Jan 14, 2022
401 Error: 5 Ways to Troubleshoot and Fix It
If you’re an avid internet user, at some point, you might run into issues when trying to load a website and be presented with different error status codes.
One of the most common error codes is the 401 Error or the 401 Unauthorized Error. This error suggests that the request sent to the website or web application could not be authenticated. Fortunately, in most cases, this error can be quickly resolved.
In this tutorial, you will learn more about the 401 error code in more detail – including its possible causes and five methods to troubleshoot it.
|Error code||HTTP 401 Unauthorized Error|
|Error type||Commonly a client-side error|
|Error variations||HTTP Error 401 Unauthorized|
401 Unauthorized Error
Error 401 Unauthorized
401 Authorization Required
|Error causes||Incorrect URL|
Plugin or theme incompatibility
Incorrect login attempts
Outdated browser cache and cookies
Server configuration errors
What Does HTTP Error 401 Code Mean?
HTTP 401: Unauthorized Error indicates that the request has not been processed because of lack of valid authentication credentials for the target resource. If the request already includes the correct authentication credentials, the error 401 HTTP status code indicates that authorization has been refused for those credentials.
In simple terms, the 401 Unauthorized is an HTTP status error, which occurs when your browser fails to gain access to a particular web page because the server received an unauthenticated request.
This may be caused by several client-side reasons, including:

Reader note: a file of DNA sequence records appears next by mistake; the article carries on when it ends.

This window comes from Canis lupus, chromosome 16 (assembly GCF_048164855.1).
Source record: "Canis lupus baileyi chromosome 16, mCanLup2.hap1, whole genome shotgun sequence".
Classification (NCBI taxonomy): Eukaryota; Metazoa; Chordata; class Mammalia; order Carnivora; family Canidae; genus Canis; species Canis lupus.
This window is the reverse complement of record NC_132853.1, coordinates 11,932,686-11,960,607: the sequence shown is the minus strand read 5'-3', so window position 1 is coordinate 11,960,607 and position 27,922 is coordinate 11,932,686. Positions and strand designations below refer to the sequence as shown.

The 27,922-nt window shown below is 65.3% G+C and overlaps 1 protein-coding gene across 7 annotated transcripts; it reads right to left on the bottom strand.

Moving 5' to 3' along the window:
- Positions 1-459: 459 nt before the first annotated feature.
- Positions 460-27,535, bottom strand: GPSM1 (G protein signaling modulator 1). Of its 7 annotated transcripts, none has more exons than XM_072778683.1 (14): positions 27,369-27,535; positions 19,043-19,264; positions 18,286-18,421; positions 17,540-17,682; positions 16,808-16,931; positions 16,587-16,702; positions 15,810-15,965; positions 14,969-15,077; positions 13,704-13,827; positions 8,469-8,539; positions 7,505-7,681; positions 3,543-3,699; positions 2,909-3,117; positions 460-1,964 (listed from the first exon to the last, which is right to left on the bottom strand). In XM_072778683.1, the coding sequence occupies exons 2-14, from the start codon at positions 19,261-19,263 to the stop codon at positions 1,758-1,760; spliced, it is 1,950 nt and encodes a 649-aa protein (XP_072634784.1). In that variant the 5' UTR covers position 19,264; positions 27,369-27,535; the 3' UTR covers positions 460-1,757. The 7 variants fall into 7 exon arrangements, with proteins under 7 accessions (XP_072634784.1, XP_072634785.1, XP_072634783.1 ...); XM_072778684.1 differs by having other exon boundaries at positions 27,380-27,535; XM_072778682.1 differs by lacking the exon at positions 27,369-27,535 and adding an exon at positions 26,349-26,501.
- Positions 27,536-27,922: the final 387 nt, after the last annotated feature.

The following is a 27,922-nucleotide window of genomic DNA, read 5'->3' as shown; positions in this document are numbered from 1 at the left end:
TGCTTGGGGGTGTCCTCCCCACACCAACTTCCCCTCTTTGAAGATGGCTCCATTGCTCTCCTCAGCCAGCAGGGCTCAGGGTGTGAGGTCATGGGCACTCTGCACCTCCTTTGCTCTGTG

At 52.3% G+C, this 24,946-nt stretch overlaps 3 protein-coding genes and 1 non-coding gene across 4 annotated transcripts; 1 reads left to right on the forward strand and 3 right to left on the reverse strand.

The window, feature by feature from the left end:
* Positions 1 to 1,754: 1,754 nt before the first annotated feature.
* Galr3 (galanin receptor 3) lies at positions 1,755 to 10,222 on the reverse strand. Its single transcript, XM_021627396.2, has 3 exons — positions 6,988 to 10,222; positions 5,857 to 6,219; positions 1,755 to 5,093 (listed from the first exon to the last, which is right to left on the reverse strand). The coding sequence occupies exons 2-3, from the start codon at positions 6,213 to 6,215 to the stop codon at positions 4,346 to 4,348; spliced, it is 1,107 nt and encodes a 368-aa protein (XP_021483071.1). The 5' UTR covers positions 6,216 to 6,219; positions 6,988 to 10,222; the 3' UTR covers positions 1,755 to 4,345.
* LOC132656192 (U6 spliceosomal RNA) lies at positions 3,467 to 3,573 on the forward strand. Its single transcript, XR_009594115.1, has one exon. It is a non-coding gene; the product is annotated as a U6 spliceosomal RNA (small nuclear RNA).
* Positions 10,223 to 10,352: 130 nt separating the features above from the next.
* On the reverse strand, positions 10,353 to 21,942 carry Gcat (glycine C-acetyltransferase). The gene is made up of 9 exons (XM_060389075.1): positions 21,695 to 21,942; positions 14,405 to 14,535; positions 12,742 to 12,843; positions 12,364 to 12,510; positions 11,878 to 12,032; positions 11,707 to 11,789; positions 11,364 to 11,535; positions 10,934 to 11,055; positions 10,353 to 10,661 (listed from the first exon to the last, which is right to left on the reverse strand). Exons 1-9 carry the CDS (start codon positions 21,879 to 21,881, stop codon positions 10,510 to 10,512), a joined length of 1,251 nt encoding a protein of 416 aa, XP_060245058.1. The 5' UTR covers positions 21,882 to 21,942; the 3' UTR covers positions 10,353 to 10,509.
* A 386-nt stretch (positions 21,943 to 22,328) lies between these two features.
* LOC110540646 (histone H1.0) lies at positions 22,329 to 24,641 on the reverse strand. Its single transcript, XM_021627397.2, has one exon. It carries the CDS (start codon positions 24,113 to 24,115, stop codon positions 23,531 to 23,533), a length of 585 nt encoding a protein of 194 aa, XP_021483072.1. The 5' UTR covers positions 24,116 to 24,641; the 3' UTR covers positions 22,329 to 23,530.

- Inputting the wrong URL
- Incorrect username or password
- Outdated browser cache and cookies
For instance, this error may appear when you’re trying to gain access to restricted resources like a password-protected web page without logging in first or entering the correct authentication credentials.
Although client-side issues seem to be the most common causes of this error, sometimes it can be caused by the web server. The server might be blocking the client from accessing the requested resource on purpose, or the server’s authentication process is broken.
When the 401 Error occurs, the browser will show an error code or message instead of taking you to the actual web page.
You may see one of the following error messages indicating the same error:
- HTTP Error 401
- 401 Authorization Required
- 401 Unauthorized Error
- Access Denied
Here is a list of the different variations of the 401 error and their descriptions:
- 401.1 – the login attempt has failed.
- 401.2 – the login attempt has failed due to the server configuration.
- 401.3 – the login attempt has failed due to the ACL (Access Control List).